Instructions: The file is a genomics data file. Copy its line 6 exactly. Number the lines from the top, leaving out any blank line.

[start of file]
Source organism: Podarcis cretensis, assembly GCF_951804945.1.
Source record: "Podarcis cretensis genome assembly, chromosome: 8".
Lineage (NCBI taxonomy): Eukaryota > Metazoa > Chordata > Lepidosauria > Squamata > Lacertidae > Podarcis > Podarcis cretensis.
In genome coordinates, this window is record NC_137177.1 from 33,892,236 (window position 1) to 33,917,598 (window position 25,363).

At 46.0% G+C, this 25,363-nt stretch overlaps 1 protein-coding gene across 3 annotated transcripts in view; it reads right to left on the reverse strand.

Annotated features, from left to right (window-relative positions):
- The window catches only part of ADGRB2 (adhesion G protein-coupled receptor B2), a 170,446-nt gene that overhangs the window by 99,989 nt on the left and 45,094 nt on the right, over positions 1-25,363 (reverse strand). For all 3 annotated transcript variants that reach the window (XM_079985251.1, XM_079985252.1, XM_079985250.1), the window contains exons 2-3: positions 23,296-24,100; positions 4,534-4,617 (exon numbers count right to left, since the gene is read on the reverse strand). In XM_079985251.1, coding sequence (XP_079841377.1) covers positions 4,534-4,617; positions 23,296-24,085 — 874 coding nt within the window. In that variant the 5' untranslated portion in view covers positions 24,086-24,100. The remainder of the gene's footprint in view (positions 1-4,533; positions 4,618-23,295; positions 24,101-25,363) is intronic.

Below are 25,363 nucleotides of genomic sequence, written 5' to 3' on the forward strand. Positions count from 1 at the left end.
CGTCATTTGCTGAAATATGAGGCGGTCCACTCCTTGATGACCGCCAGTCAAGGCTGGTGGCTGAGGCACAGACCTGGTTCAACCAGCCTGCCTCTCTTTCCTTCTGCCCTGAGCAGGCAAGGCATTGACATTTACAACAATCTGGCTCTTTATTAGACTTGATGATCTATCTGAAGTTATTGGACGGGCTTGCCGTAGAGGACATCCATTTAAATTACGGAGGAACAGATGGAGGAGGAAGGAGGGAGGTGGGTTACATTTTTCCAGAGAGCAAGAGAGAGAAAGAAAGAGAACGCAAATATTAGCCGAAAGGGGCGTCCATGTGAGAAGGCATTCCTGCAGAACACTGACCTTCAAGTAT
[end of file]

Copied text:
Annotated features, from left to right (window-relative positions):